President Donald Trump has formally released his foreign policy plan, and it's all about putting "America first."
On the recently updated White House website, the new administration says it will put American interests and national security above all else. The first order of business? Defeating ISIS and other "radical Islamic terror groups."
To do that, the government says it will work with international partners to cut off funding and recruiting efforts for the groups and to expand intelligence sharing.
The administration also pledged to bring jobs back to the U.S., toughen trade agreements, bulk up the U.S. military and "embrace diplomacy."
Trump's promise to "rebuild" the military focuses on the decline of the Navy and Air Force. While the two shrank in the past few decades, the nature of warfare has changed, as has the technology modern ships use. An expert says the U.S. Navy is still the world's strongest.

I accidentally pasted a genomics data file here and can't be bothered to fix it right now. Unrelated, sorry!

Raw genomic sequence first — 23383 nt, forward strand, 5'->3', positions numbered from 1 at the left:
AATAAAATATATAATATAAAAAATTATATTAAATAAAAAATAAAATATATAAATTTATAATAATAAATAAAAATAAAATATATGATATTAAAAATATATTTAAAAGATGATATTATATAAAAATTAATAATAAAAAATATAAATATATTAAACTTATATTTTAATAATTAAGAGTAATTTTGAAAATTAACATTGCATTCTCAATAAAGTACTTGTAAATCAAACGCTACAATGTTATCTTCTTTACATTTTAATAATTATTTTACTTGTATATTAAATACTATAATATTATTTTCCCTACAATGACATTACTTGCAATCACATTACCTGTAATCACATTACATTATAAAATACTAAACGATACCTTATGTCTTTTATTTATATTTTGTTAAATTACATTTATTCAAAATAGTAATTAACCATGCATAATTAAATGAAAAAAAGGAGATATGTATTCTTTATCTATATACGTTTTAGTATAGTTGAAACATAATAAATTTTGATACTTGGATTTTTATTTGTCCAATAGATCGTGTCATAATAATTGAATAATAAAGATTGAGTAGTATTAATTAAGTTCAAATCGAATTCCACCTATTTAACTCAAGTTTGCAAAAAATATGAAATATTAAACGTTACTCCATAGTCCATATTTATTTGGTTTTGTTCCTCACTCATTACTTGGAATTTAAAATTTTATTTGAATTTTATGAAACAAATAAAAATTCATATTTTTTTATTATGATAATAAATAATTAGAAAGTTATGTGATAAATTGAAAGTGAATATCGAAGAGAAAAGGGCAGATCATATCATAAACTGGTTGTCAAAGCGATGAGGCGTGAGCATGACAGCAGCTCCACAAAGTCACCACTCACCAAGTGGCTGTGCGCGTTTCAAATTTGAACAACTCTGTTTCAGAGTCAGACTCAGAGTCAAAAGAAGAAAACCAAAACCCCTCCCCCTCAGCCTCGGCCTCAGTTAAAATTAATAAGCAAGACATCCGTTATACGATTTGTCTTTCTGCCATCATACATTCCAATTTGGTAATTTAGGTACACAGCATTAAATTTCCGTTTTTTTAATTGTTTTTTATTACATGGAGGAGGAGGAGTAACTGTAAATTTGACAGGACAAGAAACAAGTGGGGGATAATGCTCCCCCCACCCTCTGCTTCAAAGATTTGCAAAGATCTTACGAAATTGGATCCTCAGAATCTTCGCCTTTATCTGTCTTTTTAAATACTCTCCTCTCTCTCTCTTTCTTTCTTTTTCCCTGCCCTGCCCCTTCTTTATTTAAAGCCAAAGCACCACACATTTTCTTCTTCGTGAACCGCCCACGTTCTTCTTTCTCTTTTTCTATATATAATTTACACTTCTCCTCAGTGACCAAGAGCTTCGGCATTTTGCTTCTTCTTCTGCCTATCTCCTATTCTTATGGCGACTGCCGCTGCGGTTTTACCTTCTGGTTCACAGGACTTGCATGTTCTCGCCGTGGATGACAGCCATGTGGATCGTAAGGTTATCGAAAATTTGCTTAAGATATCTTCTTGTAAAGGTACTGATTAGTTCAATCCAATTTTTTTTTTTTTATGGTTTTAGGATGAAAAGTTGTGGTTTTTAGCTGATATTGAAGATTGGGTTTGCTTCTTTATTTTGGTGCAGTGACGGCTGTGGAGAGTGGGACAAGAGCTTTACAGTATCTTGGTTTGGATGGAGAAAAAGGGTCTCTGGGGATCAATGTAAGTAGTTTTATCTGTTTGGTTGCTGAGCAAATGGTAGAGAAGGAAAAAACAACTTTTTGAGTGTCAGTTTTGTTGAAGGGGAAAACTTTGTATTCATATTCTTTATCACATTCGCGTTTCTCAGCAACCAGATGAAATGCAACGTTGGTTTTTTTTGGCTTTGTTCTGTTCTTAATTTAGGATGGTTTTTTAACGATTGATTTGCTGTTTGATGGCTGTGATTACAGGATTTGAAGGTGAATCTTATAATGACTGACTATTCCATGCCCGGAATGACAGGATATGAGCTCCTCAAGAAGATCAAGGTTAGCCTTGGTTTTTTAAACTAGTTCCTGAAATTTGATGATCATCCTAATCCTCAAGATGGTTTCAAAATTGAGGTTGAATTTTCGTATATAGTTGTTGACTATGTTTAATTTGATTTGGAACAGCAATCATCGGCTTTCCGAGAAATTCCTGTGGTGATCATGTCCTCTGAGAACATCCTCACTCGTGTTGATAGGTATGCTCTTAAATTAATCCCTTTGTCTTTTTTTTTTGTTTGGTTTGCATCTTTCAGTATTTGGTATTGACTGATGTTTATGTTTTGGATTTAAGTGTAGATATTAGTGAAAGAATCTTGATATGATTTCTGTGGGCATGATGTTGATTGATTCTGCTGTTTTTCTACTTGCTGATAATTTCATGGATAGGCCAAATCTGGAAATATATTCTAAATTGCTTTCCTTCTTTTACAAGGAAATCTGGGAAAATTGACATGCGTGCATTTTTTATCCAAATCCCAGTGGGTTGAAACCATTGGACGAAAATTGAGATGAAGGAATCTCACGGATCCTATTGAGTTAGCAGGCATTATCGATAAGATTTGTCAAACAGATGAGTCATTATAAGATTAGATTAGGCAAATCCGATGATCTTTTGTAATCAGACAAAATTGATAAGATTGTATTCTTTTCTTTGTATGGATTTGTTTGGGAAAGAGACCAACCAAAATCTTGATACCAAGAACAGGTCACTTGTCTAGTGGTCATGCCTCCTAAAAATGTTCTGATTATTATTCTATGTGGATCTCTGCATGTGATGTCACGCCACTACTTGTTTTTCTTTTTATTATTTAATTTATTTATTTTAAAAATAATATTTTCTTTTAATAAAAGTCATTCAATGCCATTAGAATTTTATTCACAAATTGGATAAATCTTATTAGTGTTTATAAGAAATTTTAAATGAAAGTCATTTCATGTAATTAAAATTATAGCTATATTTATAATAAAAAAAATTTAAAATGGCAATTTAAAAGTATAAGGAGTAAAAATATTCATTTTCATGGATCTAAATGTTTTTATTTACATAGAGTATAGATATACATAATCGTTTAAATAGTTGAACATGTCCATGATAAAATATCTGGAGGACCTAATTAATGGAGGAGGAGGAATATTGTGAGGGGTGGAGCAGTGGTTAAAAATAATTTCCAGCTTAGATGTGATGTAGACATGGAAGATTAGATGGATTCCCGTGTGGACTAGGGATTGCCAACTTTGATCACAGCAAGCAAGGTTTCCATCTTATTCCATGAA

The diplomacy pledge has also drawn criticism for a single line: that America is "always happy when old enemies become friends." Some speculate the Trump administration is eluding to the U.S. relationship with Russia, which has been muddled recently.
But overall, the "American First Foreign Policy" doesn't stray far from what Trump promised during his campaign. The website update also echoes his Inauguration Day speech.
Policy experts have worried the whole "America First" thing could have a negative effect on U.S. foreign relations.
And the name itself could spark more criticism. The words "America First" echo the "America First Committee" of 1940, which argued against supporting the Allies during WWII and was known for anti-Semitic rhetoric.